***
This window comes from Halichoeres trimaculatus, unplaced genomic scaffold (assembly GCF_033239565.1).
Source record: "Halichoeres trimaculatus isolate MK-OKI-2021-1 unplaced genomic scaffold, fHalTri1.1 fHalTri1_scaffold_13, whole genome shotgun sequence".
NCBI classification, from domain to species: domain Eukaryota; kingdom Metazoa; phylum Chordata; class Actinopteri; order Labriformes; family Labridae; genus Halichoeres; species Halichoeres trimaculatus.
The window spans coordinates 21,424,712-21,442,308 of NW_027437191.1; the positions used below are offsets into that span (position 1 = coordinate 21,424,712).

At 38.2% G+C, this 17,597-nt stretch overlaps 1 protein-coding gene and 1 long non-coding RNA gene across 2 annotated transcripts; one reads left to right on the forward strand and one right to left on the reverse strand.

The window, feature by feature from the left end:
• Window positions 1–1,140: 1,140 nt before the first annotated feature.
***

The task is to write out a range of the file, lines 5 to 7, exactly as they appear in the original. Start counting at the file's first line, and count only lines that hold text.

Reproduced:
At 38.2% G+C, this 17,597-nt stretch overlaps 1 protein-coding gene and 1 long non-coding RNA gene across 2 annotated transcripts; one reads left to right on the forward strand and one right to left on the reverse strand.

The window, feature by feature from the left end:
• Window positions 1–1,140: 1,140 nt before the first annotated feature.